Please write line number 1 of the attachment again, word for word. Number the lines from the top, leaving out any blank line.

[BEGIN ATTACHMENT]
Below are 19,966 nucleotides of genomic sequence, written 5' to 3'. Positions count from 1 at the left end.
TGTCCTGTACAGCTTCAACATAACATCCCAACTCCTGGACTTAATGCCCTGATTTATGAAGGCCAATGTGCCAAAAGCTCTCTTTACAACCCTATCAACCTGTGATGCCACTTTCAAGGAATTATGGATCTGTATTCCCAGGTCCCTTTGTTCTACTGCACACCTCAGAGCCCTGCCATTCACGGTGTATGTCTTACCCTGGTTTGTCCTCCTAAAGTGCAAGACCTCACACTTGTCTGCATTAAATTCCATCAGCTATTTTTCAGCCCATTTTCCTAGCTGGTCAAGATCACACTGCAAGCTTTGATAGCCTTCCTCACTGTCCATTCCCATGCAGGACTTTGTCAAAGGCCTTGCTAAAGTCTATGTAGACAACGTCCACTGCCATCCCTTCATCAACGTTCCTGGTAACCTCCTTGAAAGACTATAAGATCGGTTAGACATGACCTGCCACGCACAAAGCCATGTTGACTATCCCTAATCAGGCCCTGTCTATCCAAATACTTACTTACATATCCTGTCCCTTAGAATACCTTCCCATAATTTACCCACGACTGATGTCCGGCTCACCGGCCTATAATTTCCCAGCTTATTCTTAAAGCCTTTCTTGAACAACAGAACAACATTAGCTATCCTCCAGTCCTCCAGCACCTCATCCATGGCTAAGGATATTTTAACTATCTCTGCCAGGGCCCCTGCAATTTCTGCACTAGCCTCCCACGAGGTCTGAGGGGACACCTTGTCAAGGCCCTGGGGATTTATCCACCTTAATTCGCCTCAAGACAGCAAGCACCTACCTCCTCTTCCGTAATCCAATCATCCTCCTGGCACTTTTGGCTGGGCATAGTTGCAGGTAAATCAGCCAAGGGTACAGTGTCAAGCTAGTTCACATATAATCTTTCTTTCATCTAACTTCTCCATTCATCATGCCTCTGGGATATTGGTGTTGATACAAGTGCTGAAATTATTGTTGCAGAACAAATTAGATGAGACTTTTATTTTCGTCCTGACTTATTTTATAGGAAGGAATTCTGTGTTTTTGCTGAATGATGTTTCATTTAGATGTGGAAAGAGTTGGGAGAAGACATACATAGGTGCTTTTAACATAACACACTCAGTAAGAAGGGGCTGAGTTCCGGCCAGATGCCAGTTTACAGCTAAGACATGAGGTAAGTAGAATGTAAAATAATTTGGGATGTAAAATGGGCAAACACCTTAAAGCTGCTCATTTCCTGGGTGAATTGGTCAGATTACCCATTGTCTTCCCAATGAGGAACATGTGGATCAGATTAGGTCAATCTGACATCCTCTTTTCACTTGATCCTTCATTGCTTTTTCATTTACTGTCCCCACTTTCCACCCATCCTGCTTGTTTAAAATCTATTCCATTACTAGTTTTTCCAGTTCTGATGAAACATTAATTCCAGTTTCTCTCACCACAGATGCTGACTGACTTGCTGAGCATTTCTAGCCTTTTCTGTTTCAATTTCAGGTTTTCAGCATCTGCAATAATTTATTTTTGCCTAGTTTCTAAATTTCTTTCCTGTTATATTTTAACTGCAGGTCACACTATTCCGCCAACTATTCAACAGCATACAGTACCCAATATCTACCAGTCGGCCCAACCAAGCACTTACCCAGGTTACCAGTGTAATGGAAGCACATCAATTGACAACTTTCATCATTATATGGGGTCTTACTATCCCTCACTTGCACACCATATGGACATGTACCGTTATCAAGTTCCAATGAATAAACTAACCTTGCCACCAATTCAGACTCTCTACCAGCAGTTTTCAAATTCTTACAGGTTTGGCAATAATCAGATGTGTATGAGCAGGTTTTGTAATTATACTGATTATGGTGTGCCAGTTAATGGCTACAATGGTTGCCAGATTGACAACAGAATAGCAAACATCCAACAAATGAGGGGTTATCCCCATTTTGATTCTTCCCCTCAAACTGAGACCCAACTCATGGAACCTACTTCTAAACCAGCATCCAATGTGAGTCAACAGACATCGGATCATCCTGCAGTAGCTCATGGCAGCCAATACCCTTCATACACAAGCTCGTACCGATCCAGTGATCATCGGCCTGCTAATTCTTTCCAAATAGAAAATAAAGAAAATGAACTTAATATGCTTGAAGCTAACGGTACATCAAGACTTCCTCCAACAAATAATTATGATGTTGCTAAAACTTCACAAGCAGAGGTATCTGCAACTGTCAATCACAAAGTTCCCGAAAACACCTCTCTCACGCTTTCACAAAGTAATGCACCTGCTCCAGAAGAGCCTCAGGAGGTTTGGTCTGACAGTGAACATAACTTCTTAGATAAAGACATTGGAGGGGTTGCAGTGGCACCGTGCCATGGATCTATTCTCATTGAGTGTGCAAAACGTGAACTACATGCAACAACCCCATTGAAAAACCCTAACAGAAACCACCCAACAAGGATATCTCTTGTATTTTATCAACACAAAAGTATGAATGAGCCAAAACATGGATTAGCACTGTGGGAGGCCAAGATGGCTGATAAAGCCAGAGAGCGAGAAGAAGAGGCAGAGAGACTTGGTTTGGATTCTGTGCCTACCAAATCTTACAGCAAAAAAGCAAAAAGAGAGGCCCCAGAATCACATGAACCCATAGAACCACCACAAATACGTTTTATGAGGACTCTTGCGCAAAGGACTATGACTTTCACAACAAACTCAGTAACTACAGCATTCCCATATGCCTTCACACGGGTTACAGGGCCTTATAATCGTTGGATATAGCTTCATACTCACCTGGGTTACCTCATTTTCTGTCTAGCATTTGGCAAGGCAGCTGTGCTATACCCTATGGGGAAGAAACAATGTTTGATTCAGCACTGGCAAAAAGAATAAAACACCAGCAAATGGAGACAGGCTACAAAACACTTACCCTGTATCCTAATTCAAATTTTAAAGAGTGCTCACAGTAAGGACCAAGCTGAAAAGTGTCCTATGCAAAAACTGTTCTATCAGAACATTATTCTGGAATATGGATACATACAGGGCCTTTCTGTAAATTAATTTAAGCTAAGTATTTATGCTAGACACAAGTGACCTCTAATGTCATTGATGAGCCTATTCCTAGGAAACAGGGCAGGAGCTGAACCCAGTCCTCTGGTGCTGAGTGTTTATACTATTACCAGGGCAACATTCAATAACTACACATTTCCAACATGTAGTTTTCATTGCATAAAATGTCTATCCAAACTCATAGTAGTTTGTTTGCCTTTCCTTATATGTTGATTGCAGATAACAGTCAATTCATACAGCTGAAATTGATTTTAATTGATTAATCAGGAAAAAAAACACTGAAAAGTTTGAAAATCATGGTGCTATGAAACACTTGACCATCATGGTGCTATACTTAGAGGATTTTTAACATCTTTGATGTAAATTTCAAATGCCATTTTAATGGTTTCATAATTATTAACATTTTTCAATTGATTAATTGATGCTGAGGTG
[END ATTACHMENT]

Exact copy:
Below are 19,966 nucleotides of genomic sequence, written 5' to 3'. Positions count from 1 at the left end.